Tag Archives: Oscars

Graffiti: A Short Film Review

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Seven years after an unnamed apocalypse, lone survivor Edgar (along with his beloved puppy, K.O) wander a urban wasteland. Edgar spends his days scouring local buildings for supplies and marking contaminated zones with spray paint warnings and signals for help.

From the first frame the audience is taken on a brutal journey of brutal isolation as we follow Edgar (Orial Pla) through the cold and decaying cityscape, both depressing and still strangely beautiful. And that, right there, is perhaps the greatest charm of the film.

Director Lluís Quílez does a masterful job at creating a stark, bitter, but still utterly believable world. Quílez captures not only the grand sense of loss but the simple, even monotonous existence of his protagonist. Throughout I was constantly reminded of the feel of first half of I Am Legend (in the best possible way). Special kudos to Quílez for his research, as Edgar’s own warning symbols bear an uncomfortable resemblance to the FEMA marking system used during actual disasters.

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A fantastic job is done of showing the mundane, day-to-day “chores” of living in a post-apocalyptic wasteland. Which is something I’ve ironically always found to be one of the most interesting parts of the genre, but I’m weird like that.

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Seriously- just look at this…

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The Power of Twitter Showcased at the Oscars: #OscarsSoWhite, #YesAllWomen, and #AskHerMore

Twitter has changed the way news is reported. The Black Lives Matter movement has been particularly successful in raising awareness for cases of police brutality that generally would have been overlooked by mainstream news channels.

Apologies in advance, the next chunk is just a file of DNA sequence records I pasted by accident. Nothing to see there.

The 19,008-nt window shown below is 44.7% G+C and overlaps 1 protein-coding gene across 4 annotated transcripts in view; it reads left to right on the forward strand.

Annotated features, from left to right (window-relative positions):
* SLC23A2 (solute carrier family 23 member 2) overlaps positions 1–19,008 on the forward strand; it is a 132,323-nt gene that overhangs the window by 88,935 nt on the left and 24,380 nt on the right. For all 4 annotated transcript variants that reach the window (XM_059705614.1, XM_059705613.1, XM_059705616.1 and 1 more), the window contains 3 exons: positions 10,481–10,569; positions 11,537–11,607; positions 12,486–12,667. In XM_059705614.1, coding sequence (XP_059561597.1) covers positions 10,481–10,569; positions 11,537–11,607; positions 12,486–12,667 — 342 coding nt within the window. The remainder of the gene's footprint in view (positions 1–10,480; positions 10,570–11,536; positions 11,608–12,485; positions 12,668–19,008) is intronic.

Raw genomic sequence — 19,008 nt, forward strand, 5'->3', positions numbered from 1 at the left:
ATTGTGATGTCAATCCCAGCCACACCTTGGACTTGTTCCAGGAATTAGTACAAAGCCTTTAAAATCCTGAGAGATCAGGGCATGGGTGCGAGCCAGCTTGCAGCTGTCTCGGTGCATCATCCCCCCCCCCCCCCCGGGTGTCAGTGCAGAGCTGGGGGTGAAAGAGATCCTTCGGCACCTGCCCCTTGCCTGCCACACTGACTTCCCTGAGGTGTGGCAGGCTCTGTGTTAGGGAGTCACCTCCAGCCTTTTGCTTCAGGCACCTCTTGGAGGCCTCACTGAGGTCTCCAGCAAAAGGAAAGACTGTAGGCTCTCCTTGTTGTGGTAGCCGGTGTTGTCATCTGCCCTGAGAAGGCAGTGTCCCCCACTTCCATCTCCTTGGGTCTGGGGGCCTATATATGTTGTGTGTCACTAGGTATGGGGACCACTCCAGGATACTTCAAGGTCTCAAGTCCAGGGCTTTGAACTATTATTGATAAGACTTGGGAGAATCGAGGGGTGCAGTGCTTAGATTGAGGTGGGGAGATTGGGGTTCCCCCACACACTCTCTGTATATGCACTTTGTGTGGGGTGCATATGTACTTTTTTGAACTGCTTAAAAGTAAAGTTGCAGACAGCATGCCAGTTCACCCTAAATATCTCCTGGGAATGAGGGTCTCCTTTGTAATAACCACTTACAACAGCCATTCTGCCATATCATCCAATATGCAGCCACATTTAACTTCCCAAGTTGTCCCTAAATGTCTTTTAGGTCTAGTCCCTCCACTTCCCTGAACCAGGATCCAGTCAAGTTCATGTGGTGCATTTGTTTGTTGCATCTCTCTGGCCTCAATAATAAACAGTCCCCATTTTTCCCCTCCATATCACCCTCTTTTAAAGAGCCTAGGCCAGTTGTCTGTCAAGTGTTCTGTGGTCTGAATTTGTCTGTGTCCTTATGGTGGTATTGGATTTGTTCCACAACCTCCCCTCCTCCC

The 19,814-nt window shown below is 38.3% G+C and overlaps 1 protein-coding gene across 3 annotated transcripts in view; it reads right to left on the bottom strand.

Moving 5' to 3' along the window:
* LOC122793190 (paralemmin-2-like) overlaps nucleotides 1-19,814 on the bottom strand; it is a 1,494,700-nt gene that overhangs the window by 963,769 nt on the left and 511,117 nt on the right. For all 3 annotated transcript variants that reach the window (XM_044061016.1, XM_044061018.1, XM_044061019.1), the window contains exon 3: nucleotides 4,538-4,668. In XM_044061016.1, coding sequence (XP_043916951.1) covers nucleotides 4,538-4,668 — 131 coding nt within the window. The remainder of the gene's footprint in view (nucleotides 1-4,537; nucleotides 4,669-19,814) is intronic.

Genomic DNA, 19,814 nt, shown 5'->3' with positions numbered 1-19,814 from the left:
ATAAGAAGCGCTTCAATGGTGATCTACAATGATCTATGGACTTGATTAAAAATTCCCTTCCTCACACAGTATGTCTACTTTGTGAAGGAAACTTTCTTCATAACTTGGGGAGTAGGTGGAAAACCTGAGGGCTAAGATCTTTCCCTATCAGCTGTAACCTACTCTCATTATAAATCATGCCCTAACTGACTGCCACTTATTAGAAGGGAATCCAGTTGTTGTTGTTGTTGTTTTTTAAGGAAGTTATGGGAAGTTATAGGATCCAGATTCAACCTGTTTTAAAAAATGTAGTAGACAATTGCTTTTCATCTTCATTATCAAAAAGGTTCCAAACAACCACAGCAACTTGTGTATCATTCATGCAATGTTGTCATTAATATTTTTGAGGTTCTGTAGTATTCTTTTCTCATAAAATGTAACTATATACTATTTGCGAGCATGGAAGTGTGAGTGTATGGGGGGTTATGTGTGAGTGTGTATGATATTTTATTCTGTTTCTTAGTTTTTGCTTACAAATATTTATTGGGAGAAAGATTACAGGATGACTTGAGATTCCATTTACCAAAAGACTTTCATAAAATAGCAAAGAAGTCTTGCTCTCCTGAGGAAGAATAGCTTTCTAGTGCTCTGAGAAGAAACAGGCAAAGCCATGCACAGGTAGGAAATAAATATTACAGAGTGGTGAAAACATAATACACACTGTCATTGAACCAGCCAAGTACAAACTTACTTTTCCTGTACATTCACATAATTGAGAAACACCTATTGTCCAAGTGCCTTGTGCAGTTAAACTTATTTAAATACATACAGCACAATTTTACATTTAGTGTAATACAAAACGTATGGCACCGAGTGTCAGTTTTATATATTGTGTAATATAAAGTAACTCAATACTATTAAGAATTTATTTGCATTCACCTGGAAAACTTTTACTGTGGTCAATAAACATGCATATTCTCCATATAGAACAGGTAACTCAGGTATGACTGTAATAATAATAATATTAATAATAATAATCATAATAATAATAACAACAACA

Arguably the second most important aspect of Twitter is its ability to connect celebrities to their fan base. With the prevalence of these two features, it’s hardly surprising that celebrities and celebrity events have become more politicized.

This year’s Academy Awards are a prime example of this overlap between the celebrity world and political struggles that have been highlighted via Twitter. Below, I’ve included a few notable examples of Twitter flexing its muscles at the Oscars

#OscarsSoWhite

I’m not going to dwell too much on the circumstances of the #OscarsSoWhite boycott, since Gordon and Evan have already thoroughly explained its context. However, I do want to talk a bit about how the controversy was handled by the Oscars host, Chris Rock.

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Overall, I thought Rock did a great job calling out the Academy without reducing his monologue to a humourless lecture. However, in his article for Salon, Arthur Chu points out that,

Acting like caring about day-to-day violence in the streets and the impact media and culture have on that violence are somehow mutually exclusive — a common, frustrating, tired argument anyone who talks about racism in media will inevitably see dozens of times in the comments section — ignores history.